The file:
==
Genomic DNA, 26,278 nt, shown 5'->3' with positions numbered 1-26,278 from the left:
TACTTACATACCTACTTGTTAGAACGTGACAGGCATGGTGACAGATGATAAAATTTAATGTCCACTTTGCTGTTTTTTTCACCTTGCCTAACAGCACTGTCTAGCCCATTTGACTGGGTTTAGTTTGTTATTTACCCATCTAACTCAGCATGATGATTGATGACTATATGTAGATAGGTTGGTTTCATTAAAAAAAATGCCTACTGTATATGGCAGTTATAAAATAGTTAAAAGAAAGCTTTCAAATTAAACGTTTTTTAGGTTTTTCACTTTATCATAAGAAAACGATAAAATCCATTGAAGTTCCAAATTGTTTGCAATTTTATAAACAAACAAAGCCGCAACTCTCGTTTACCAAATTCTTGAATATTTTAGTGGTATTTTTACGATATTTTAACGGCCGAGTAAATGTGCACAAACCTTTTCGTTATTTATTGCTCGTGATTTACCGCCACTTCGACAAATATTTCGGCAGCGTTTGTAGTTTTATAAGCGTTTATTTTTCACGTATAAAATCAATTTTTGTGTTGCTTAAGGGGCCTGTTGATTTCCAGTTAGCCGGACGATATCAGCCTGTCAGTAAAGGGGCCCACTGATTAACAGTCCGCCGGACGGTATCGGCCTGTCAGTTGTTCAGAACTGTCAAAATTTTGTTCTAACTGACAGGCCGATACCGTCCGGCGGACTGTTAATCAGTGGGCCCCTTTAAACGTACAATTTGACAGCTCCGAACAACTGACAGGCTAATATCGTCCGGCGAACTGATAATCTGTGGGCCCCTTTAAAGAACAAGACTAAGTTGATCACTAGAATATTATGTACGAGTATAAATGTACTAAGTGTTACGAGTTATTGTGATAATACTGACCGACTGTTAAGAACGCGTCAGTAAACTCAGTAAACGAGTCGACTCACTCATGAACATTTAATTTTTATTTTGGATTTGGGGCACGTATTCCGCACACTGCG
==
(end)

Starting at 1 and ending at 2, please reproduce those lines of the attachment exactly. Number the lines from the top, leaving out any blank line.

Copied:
Genomic DNA, 26,278 nt, shown 5'->3' with positions numbered 1-26,278 from the left:
TACTTACATACCTACTTGTTAGAACGTGACAGGCATGGTGACAGATGATAAAATTTAATGTCCACTTTGCTGTTTTTTTCACCTTGCCTAACAGCACTGTCTAGCCCATTTGACTGGGTTTAGTTTGTTATTTACCCATCTAACTCAGCATGATGATTGATGACTATATGTAGATAGGTTGGTTTCATTAAAAAAAATGCCTACTGTATATGGCAGTTATAAAATAGTTAAAAGAAAGCTTTCAAATTAAACGTTTTTTAGGTTTTTCACTTTATCATAAGAAAACGATAAAATCCATTGAAGTTCCAAATTGTTTGCAATTTTATAAACAAACAAAGCCGCAACTCTCGTTTACCAAATTCTTGAATATTTTAGTGGTATTTTTACGATATTTTAACGGCCGAGTAAATGTGCACAAACCTTTTCGTTATTTATTGCTCGTGATTTACCGCCACTTCGACAAATATTTCGGCAGCGTTTGTAGTTTTATAAGCGTTTATTTTTCACGTATAAAATCAATTTTTGTGTTGCTTAAGGGGCCTGTTGATTTCCAGTTAGCCGGACGATATCAGCCTGTCAGTAAAGGGGCCCACTGATTAACAGTCCGCCGGACGGTATCGGCCTGTCAGTTGTTCAGAACTGTCAAAATTTTGTTCTAACTGACAGGCCGATACCGTCCGGCGGACTGTTAATCAGTGGGCCCCTTTAAACGTACAATTTGACAGCTCCGAACAACTGACAGGCTAATATCGTCCGGCGAACTGATAATCTGTGGGCCCCTTTAAAGAACAAGACTAAGTTGATCACTAGAATATTATGTACGAGTATAAATGTACTAAGTGTTACGAGTTATTGTGATAATACTGACCGACTGTTAAGAACGCGTCAGTAAACTCAGTAAACGAGTCGACTCACTCATGAACATTTAATTTTTATTTTGGATTTGGGGCACGTATTCCGCACACTGCG